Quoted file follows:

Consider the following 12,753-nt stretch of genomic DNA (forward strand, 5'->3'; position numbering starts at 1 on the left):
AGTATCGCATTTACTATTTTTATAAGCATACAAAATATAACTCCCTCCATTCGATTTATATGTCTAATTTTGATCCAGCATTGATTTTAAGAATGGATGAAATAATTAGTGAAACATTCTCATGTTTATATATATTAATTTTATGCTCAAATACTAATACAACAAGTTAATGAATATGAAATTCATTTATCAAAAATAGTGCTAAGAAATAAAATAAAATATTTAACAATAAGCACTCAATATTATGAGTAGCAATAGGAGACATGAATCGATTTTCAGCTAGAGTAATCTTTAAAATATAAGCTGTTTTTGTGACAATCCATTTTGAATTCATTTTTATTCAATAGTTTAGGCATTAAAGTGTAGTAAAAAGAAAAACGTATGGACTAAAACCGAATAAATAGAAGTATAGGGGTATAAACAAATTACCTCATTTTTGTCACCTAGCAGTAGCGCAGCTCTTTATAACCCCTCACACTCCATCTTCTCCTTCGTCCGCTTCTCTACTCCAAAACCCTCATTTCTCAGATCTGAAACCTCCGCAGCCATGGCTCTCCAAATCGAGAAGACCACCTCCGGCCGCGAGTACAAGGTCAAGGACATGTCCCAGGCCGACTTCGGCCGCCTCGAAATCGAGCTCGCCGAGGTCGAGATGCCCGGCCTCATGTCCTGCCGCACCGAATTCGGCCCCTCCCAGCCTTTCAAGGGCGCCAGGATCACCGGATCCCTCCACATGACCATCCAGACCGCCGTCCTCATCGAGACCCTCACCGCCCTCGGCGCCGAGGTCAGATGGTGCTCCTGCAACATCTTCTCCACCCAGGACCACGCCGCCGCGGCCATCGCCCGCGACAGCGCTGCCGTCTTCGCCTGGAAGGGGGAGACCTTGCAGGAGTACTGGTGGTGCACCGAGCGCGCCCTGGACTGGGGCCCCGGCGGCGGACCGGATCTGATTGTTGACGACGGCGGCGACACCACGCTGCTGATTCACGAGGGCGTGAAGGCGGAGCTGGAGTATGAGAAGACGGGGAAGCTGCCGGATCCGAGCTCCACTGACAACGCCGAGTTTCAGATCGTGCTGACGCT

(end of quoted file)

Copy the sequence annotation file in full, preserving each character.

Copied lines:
Consider the following 12,753-nt stretch of genomic DNA (forward strand, 5'->3'; position numbering starts at 1 on the left):
AGTATCGCATTTACTATTTTTATAAGCATACAAAATATAACTCCCTCCATTCGATTTATATGTCTAATTTTGATCCAGCATTGATTTTAAGAATGGATGAAATAATTAGTGAAACATTCTCATGTTTATATATATTAATTTTATGCTCAAATACTAATACAACAAGTTAATGAATATGAAATTCATTTATCAAAAATAGTGCTAAGAAATAAAATAAAATATTTAACAATAAGCACTCAATATTATGAGTAGCAATAGGAGACATGAATCGATTTTCAGCTAGAGTAATCTTTAAAATATAAGCTGTTTTTGTGACAATCCATTTTGAATTCATTTTTATTCAATAGTTTAGGCATTAAAGTGTAGTAAAAAGAAAAACGTATGGACTAAAACCGAATAAATAGAAGTATAGGGGTATAAACAAATTACCTCATTTTTGTCACCTAGCAGTAGCGCAGCTCTTTATAACCCCTCACACTCCATCTTCTCCTTCGTCCGCTTCTCTACTCCAAAACCCTCATTTCTCAGATCTGAAACCTCCGCAGCCATGGCTCTCCAAATCGAGAAGACCACCTCCGGCCGCGAGTACAAGGTCAAGGACATGTCCCAGGCCGACTTCGGCCGCCTCGAAATCGAGCTCGCCGAGGTCGAGATGCCCGGCCTCATGTCCTGCCGCACCGAATTCGGCCCCTCCCAGCCTTTCAAGGGCGCCAGGATCACCGGATCCCTCCACATGACCATCCAGACCGCCGTCCTCATCGAGACCCTCACCGCCCTCGGCGCCGAGGTCAGATGGTGCTCCTGCAACATCTTCTCCACCCAGGACCACGCCGCCGCGGCCATCGCCCGCGACAGCGCTGCCGTCTTCGCCTGGAAGGGGGAGACCTTGCAGGAGTACTGGTGGTGCACCGAGCGCGCCCTGGACTGGGGCCCCGGCGGCGGACCGGATCTGATTGTTGACGACGGCGGCGACACCACGCTGCTGATTCACGAGGGCGTGAAGGCGGAGCTGGAGTATGAGAAGACGGGGAAGCTGCCGGATCCGAGCTCCACTGACAACGCCGAGTTTCAGATCGTGCTGACGCT